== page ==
The Mystery of the Burnt Cottage: How has Blyton’s original text fared in a modern edition? part seven


I thought this would be a fine way to break up the Christmas posts a bit (but don’t worry there will be more of those!)

Previous parts can be seen  hereherehereherehere and here.

As always my own copy is a Methuen from 1957 – a 12th reprint/impression of the original. The new version is the most modern of any paperbacks I have looked at so far,  which is an Egmont copy from 2014.


CHAPTER FOURTEEN: CLEAR-ORF TURNS UP AT AN AWKWARD MOMENT

Fatty’s bruises are again the cause of massive editing. I’ve decided to show the whole original passage and then the new passage as I think that’s the easiest way to show the difference.

Pip’s mother asked how Fatty was after his fall. Fatty was delighted, because the others had quite forgotten to ask about his bruises again.
“Thank you, I’m all right,” he said, “but my bruises are rather extraordinary. I’ve got one the shape of a dog’s head – rather like Buster’s head, really.”
“Really?” said Pip’s mother, astonished. “Do let me see it!”
Fatty spent a wonderful five minutes showing all his bruises, one after another, especially the one shaped like a dog’s head. It was difficult to see how he made out that it was shaped like one, but Pip’s mother seemed most interested. The children scowled. How annoying grown-ups were! Here they has been trying to stop Fatty from continually showing off and boasting, and now Pip’s mother was making him ten times worse.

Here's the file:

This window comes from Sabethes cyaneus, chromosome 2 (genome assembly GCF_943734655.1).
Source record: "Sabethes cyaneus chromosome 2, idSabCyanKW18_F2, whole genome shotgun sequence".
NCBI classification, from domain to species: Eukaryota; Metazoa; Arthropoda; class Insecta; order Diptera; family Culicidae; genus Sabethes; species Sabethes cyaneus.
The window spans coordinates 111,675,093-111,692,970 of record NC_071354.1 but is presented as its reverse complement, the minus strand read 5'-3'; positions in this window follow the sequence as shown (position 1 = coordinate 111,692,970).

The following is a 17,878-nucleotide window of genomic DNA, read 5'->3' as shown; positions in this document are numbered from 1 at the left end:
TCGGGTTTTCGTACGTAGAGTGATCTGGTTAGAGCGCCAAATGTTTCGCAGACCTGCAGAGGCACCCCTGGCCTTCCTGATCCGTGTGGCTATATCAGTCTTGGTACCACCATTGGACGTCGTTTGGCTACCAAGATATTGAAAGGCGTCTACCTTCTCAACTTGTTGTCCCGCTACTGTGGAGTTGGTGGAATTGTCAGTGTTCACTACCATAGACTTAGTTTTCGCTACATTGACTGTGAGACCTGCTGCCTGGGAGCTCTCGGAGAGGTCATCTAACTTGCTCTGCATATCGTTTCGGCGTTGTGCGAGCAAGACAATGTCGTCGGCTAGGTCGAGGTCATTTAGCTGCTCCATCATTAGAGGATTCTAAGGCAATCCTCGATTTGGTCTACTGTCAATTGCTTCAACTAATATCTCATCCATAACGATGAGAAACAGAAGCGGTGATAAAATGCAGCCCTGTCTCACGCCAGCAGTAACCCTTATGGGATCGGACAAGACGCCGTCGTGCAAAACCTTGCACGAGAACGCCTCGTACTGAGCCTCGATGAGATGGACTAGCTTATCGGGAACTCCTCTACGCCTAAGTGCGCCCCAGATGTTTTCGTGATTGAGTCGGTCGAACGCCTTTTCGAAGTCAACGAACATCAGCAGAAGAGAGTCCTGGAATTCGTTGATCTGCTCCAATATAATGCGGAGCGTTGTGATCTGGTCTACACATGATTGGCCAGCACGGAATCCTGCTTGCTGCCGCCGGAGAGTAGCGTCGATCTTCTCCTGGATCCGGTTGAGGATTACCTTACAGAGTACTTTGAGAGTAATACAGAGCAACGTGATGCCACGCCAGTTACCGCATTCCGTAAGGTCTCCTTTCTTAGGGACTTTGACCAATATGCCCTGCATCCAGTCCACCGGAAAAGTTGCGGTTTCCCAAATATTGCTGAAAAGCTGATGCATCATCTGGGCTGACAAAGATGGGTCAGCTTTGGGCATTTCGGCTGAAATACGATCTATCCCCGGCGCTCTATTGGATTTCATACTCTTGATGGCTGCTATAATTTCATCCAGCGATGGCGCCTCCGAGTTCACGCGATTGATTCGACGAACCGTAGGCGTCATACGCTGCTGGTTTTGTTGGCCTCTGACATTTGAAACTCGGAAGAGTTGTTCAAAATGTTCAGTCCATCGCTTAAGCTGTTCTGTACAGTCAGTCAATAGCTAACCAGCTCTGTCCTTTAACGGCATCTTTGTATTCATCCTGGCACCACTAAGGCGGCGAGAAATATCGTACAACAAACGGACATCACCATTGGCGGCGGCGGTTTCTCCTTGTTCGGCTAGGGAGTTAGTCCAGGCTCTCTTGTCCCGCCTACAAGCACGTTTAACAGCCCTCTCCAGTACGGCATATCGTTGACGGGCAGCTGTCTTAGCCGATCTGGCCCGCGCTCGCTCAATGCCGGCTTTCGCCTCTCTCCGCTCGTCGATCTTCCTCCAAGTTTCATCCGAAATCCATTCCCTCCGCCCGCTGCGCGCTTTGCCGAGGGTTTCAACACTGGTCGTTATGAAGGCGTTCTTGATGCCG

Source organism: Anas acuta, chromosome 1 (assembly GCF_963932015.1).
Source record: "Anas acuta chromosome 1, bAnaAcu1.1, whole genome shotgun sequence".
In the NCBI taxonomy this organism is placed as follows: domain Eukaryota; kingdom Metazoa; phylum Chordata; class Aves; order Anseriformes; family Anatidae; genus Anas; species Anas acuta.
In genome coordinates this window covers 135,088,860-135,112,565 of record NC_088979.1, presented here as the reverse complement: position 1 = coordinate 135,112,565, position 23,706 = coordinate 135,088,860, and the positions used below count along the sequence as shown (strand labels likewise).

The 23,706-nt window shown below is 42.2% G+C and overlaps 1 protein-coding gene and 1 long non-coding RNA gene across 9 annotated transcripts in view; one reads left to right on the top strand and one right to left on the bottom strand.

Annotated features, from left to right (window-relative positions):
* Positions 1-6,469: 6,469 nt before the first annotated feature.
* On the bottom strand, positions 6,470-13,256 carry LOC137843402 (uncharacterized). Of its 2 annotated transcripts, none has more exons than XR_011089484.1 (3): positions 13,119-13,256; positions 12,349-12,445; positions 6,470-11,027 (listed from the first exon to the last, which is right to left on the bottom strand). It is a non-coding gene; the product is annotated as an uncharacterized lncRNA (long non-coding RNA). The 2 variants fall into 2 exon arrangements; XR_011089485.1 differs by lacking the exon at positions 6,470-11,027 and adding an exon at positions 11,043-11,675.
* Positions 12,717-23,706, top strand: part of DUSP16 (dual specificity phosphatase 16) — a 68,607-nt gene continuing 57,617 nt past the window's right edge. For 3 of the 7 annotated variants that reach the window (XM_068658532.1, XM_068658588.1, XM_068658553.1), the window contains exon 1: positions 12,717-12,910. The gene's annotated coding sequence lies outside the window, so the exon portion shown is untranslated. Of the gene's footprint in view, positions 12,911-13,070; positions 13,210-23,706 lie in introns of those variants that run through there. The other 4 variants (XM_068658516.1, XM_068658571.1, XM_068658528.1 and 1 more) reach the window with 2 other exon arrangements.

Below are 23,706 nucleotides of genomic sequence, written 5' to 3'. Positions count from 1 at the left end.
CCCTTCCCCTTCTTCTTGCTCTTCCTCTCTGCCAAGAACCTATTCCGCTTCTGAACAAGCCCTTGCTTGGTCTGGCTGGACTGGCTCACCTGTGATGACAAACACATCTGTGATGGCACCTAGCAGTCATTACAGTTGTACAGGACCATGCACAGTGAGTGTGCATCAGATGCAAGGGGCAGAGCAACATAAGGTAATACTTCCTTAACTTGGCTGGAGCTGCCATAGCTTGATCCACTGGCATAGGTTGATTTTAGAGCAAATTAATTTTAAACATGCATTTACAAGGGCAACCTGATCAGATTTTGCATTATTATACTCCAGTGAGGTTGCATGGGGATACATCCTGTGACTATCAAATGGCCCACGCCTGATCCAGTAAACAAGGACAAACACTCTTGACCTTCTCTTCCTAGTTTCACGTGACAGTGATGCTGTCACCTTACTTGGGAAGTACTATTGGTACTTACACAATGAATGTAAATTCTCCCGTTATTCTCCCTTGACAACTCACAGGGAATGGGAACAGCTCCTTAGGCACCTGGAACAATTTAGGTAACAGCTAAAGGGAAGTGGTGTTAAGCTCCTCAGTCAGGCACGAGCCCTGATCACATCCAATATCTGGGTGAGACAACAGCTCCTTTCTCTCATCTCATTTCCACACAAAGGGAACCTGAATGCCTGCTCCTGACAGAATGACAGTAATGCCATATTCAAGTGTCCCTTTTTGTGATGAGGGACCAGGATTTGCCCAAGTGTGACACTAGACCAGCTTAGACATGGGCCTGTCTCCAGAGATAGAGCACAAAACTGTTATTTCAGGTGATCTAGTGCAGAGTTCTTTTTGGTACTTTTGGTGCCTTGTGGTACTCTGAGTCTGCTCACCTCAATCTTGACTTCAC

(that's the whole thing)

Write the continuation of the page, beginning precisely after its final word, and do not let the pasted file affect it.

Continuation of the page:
In a few minutes Fatty was telling her all about the bruise he had had once that was shaped like a church-bell, and the other that looked like a snake.
“I’m a really marvellous bruiser,” he said. “I shall be a wonderful sight tomorrow when I’m in the yellow stage.”
“Come on,” whispered Larry to Pip. “I can’t stick this. This is Fatty at his worst.”
Leaving Fatty talking eagerly to Pip’s mother, the four children crept off. Buster stayed with Fatty, wagging his tail. He really seemed as much interested in his young master’s bruises as the grown-up!
“Let’s go for a bike-ride and leave old Fatty to himself,” said Pip, in disgust. “I can’t bear him when he gets like this.”

And then:

Pip’s mother asked how Fatty was after his fall. Fatty was delighted, because the others had quite forgotten to ask about his bruises again.
“Thank you, I’m all right,” he said, “but I’ve still got some rather nasty bruises.”
Leaving Fatty talking eagerly to Pip’s mother, the four children crept off. Buster stayed with Fatty, wagging his tail.
“Let’s go for a bike-ride and leave old Fatty to himself,” said Pip, in disgust. “I don’t want to hear about his fall all over again.”

As you can see the new passage is far shorter than the original. It also causes a couple of problems. Firstly, the children deciding to get up and leave comes rather out of nowhere, and secondly it makes them sound very petty. In the original you can understand why they would want to go off and make a point of not listening to his boasting. Pip saying he doesn’t want to hear about Fatty’s fall again doesn’t make a whole lot of sense as Fatty has barely said anything about the fall itself, and even less in the edited paperback.

The four instances of italics are removed:

  • Maybe he has got a pair that do match
  • You are mean (twice)
  • Oh you are clever Fatty!